Value of preoperative pulmonary function test in flaccid neuromuscular scoliosis surgery
Hyon Su Chong ; Eun Su Moon ; Hak Sun Kim ; Yong Sang Kim ; Sung Hwan Moon ; Hwan Mo Lee ; Phillip Anthony B. Kho ; Do Yeon Kim ; Jin Oh Park
Spine, Vol.36(21) : E1391~E1394, 2011
OBJECTIVE: To evaluate the prognostic value of preoperative pulmonary function test (PFT) for postoperative pulmonary complications and to identify the operability associated with severely decreased forced vital capacity (FVC) (<30%) status in flaccid neuromuscular scoliosis.
SUMMARY OF BACKGROUND DATA: The preoperative PFT, especially more than 30% FVC, is known as a critical factor for the operability of flaccid neuromuscular scoliosis. But only one study reported that patients with pre-existing respiratory failure on nocturnal noninvasive ventilation can undergo an operation for deformity correction without mortality and severe complications.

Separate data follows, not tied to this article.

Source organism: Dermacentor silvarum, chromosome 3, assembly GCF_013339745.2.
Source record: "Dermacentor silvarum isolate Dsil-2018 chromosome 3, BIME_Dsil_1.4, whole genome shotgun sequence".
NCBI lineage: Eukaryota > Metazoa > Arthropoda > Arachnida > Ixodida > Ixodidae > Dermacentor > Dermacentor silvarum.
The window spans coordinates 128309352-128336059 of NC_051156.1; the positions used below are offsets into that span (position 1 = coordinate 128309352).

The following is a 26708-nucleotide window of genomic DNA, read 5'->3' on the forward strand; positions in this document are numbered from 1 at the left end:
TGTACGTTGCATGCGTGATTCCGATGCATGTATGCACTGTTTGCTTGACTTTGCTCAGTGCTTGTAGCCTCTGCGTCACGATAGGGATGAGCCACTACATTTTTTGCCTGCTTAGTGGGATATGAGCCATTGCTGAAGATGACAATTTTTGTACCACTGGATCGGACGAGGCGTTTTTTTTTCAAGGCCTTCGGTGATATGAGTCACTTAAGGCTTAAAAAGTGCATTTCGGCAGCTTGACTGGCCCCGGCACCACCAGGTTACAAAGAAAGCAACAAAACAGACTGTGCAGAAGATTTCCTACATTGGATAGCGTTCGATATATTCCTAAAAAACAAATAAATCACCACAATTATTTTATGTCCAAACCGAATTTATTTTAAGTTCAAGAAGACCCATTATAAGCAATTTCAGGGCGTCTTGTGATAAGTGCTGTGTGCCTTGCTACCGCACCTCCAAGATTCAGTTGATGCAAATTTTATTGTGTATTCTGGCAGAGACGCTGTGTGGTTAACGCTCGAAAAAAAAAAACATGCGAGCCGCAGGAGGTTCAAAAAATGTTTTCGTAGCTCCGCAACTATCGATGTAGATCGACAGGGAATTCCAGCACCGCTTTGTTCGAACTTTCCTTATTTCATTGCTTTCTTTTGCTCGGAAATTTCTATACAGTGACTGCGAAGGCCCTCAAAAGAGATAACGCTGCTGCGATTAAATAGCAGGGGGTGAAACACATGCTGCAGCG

METHODS: A total of 74 patients (45 male and 29 female) presented with flaccid neuromuscular scoliosis. For all patients, preoperative PFTs were evaluated and subdivided into three groups (<30% FVC, 30%-50% FVC, and >50% FVC). Then postoperative pulmonary complications, pneumothorax, pneumonia, atelectasis, prolonged ventilator care in the intensive care unit (more than 72 hours), and postoperative tracheostomy were evaluated.
RESULTS: Among these patients, 59 had muscular dystrophy; 5, spinal muscular atrophy; 2, cerebral palsy; and 8, others. The mean age at surgery was 16.8 years (range, 5-32 years). The mean preoperative Cobb angle was 54.6° (16°-135°). The overall postoperative pulmonary complication rate was 31% (23 complications in 74 patients). The less than 30% FVC group had 6 complications among 18 patients; the 30% to 50% FVC group had 7 complications among 18 patients; and the more than 50% FVC group had 10 complications among 38 patients. There were no deaths during the perioperative period. There is no statistical difference between the three groups (P = 0.6195).
CONCLUSION: Patients with flaccid neuromuscular scoliosis can undergo an operation for deformity correction regardless of the severely decreased pulmonary function.